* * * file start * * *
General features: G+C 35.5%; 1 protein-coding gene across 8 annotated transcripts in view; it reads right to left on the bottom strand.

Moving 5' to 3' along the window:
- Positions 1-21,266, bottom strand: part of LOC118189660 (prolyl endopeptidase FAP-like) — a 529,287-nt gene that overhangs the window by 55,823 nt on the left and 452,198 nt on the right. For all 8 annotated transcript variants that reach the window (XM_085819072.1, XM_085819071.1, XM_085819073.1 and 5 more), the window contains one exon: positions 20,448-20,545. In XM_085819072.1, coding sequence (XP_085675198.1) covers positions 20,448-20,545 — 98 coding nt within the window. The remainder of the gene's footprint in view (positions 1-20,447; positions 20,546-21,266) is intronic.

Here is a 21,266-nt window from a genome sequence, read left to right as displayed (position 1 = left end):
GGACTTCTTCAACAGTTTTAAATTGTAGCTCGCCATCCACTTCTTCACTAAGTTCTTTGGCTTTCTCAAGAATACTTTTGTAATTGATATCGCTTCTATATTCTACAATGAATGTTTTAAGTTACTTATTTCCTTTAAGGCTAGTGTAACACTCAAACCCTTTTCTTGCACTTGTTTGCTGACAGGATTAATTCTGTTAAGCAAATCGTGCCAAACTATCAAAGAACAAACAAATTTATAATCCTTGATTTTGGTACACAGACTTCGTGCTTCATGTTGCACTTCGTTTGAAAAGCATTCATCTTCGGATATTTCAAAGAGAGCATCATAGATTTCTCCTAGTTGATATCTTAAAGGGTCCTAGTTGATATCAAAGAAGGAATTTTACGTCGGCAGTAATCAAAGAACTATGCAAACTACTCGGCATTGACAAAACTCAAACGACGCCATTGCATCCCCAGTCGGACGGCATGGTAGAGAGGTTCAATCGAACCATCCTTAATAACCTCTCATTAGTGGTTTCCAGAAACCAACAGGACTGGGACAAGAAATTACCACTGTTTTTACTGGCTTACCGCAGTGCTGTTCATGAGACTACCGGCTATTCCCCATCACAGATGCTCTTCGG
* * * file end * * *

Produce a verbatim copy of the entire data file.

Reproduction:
General features: G+C 35.5%; 1 protein-coding gene across 8 annotated transcripts in view; it reads right to left on the bottom strand.

Moving 5' to 3' along the window:
- Positions 1-21,266, bottom strand: part of LOC118189660 (prolyl endopeptidase FAP-like) — a 529,287-nt gene that overhangs the window by 55,823 nt on the left and 452,198 nt on the right. For all 8 annotated transcript variants that reach the window (XM_085819072.1, XM_085819071.1, XM_085819073.1 and 5 more), the window contains one exon: positions 20,448-20,545. In XM_085819072.1, coding sequence (XP_085675198.1) covers positions 20,448-20,545 — 98 coding nt within the window. The remainder of the gene's footprint in view (positions 1-20,447; positions 20,546-21,266) is intronic.

Here is a 21,266-nt window from a genome sequence, read left to right as displayed (position 1 = left end):
GGACTTCTTCAACAGTTTTAAATTGTAGCTCGCCATCCACTTCTTCACTAAGTTCTTTGGCTTTCTCAAGAATACTTTTGTAATTGATATCGCTTCTATATTCTACAATGAATGTTTTAAGTTACTTATTTCCTTTAAGGCTAGTGTAACACTCAAACCCTTTTCTTGCACTTGTTTGCTGACAGGATTAATTCTGTTAAGCAAATCGTGCCAAACTATCAAAGAACAAACAAATTTATAATCCTTGATTTTGGTACACAGACTTCGTGCTTCATGTTGCACTTCGTTTGAAAAGCATTCATCTTCGGATATTTCAAAGAGAGCATCATAGATTTCTCCTAGTTGATATCTTAAAGGGTCCTAGTTGATATCAAAGAAGGAATTTTACGTCGGCAGTAATCAAAGAACTATGCAAACTACTCGGCATTGACAAAACTCAAACGACGCCATTGCATCCCCAGTCGGACGGCATGGTAGAGAGGTTCAATCGAACCATCCTTAATAACCTCTCATTAGTGGTTTCCAGAAACCAACAGGACTGGGACAAGAAATTACCACTGTTTTTACTGGCTTACCGCAGTGCTGTTCATGAGACTACCGGCTATTCCCCATCACAGATGCTCTTCGG